Sir Martin Sorrell: Co-operation is key in putting the banks to rights

Without reform... the problem of some banks being 'too big to fail' is still with us

One of the less-discussed features of the financial crisis has been the collateral damage it has inflicted on the confidence of companies large and small.

As a corporate user of wholesale banks, WPP has suffered like others from reduced liquidity in financial markets. We worry that continuing instability threatens to choke off investment and delay economic recovery. And as the crisis drags on, we worry that the steps taken so far to address it have been inadequate.

The response of European and other authorities around the world has been poor. What the crisis exposed is not so much insufficient regulation as a catastrophic failure of supervision at multiple levels.

It is now clear that the authorities did not fully understand the consequences of the repeal of the Glass-Steagall Act in the US and of the Big Bang changes to financial markets in the UK. They failed to give sufficient consideration to the dangers in combining financial market trading activity with commercial and retail banking. These are fundamentally different activities requiring different management skills and a different approach to official supervision.

Supervisors need to have a much broader ability to conduct prudential checks on individual banking groups. Central banks should have a clearer view of the big picture – of institutions' total exposure to sectors and markets – and therefore be in a better position to provide guidance when an individual bank has potentially troublesome exposure. Such a singular focus on supervision would have highlighted much sooner the dangerous exposure of banks to the "shadow banking system", for example – and permitted the authorities to take avoiding action.

In the US and Europe there is a common desire to reduce the risks. The problem is that different countries are trying to do this in different ways: in the US through efforts to impose the Volcker Rule that seeks to ban banks from proprietary trading; in the UK by ring-fencing a bank's retail activities from investment banking.

In a world of large, diversified, global financial institutions, no country can act in isolation; international co-operation is mandatory. But despite the ambitious promises made by the Group of 20 leaders in 2008, we have seen the semblance of international co-operation more than the reality.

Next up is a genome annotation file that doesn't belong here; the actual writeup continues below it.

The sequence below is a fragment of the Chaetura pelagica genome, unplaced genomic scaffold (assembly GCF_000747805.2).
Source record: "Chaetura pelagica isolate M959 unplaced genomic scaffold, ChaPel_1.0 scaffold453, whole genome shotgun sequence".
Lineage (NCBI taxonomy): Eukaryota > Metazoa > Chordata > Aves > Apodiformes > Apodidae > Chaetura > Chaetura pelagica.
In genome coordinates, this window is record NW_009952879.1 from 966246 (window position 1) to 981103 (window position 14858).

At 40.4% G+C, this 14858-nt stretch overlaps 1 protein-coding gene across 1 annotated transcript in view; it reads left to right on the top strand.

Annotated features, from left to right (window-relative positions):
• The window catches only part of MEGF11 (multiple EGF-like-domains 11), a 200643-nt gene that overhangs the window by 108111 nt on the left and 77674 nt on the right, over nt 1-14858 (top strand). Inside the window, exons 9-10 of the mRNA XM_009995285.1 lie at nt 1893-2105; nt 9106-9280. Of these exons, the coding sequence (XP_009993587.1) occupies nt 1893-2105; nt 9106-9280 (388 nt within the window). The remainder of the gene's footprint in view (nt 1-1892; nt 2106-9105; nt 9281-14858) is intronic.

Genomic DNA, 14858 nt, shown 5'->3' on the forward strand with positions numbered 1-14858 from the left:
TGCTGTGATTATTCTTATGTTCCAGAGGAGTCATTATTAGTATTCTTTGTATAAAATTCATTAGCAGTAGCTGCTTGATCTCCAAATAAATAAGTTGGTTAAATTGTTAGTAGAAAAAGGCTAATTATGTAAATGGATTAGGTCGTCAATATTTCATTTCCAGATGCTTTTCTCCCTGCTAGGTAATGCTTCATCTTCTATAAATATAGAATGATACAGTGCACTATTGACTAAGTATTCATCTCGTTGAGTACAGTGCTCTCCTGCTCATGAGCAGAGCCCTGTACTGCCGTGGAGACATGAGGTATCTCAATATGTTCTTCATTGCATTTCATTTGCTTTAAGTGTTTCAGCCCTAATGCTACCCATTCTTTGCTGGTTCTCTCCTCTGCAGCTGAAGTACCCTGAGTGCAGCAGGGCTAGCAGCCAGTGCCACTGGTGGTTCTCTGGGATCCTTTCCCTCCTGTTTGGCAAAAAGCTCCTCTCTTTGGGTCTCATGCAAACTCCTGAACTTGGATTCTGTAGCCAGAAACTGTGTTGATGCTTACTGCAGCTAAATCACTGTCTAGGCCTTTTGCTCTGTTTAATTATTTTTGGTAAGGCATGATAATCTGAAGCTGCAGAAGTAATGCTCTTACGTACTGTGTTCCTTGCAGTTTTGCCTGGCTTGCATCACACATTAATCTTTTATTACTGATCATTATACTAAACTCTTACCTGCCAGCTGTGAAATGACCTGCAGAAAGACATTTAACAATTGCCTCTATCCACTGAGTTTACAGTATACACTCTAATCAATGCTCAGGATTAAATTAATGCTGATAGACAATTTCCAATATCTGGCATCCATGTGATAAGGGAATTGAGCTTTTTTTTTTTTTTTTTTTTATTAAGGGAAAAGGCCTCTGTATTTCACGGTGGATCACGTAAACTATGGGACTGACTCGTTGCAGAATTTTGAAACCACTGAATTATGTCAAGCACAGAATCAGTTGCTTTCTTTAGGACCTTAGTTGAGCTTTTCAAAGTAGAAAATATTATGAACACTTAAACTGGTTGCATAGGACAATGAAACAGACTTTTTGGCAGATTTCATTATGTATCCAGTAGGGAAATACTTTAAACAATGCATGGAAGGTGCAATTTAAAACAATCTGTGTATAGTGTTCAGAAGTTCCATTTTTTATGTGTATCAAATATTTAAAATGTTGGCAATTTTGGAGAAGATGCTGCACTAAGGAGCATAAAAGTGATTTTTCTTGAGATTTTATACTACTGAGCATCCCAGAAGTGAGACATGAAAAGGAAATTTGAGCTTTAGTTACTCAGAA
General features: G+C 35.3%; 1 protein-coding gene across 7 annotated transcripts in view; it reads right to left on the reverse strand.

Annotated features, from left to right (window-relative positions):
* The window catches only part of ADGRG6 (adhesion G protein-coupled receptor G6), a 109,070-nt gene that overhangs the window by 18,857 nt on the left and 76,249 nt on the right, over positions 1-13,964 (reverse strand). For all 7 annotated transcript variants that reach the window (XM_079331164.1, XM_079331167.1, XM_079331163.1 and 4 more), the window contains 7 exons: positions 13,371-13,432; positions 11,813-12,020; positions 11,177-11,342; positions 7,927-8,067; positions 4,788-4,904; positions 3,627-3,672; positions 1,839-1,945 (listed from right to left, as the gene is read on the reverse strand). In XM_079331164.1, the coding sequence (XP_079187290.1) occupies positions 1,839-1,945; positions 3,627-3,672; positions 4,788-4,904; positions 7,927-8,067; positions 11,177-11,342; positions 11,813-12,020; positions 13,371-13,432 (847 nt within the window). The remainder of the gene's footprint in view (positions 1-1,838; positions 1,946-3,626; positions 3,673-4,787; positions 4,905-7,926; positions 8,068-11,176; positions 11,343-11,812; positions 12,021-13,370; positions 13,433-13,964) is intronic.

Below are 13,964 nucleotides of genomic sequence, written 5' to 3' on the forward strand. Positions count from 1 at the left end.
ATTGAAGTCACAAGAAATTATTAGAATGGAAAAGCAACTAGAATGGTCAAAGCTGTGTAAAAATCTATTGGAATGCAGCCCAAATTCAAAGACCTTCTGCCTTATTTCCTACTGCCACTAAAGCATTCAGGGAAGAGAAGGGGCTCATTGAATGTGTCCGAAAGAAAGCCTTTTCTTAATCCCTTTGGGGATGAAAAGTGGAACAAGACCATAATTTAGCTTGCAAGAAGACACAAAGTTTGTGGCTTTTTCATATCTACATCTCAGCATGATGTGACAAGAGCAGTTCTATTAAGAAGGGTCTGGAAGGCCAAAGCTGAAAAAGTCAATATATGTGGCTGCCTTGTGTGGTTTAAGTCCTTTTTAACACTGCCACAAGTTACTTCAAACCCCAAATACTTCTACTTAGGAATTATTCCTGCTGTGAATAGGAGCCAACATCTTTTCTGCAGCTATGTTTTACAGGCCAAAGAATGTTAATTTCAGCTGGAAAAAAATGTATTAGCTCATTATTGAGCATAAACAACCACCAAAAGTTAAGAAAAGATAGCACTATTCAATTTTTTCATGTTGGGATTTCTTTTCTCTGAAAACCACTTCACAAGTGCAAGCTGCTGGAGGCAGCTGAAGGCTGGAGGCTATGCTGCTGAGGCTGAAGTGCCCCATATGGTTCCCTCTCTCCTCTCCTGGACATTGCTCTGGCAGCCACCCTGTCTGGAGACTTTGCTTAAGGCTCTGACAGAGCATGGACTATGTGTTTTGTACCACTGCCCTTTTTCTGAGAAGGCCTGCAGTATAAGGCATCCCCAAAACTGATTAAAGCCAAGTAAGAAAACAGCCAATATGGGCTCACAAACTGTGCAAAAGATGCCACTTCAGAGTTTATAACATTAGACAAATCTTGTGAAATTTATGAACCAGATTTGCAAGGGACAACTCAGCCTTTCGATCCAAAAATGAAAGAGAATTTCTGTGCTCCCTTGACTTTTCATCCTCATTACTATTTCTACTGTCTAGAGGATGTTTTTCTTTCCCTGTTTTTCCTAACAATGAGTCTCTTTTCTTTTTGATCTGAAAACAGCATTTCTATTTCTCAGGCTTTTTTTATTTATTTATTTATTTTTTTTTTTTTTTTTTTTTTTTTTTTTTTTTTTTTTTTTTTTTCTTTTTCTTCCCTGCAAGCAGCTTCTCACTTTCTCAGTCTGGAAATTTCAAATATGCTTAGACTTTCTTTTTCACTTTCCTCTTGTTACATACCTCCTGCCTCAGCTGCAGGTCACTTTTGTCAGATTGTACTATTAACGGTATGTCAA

The US has been ploughing its own political furrow. EU leaders have been caught between the conflicting desires to shore up the euro, restore financial discipline and protect their domestic banks. Asian countries have scarcely joined in the regulatory drive, creating the risk of regulatory arbitrage.

It is not therefore surprising that markets are unsettled. To regenerate confidence in the system, governments should give more autonomy to supranational institutions such as the Financial Stability Board, combined with a stronger brief to co-ordinate monetary stability with national central banks.

Without reform, we need to be clear that the problem of some banks being "too big to fail" is still with us. In a global marketplace, it is impossible to let major international banks fail without putting the very functionality of financial markets at risk.

Meanwhile, the various regulatory machines are in overdrive and will probably generate a surfeit of rules that will create more problems than they resolve. There is pressure, for example, to tighten regulation of the use and trading of derivatives. Such actions would be unwelcome if they impaired companies' ability to hedge their risks.

It was not, after all, non-financial corporations that caused the financial crisis. It will be hardly fair if they have to suffer from regulatory efforts that increase bureaucracy and cost.

The author is CEO of WPP plc. A longer version of this article appears in the book "Investing in Change", commissioned by the Association for Financial Markets in Europe (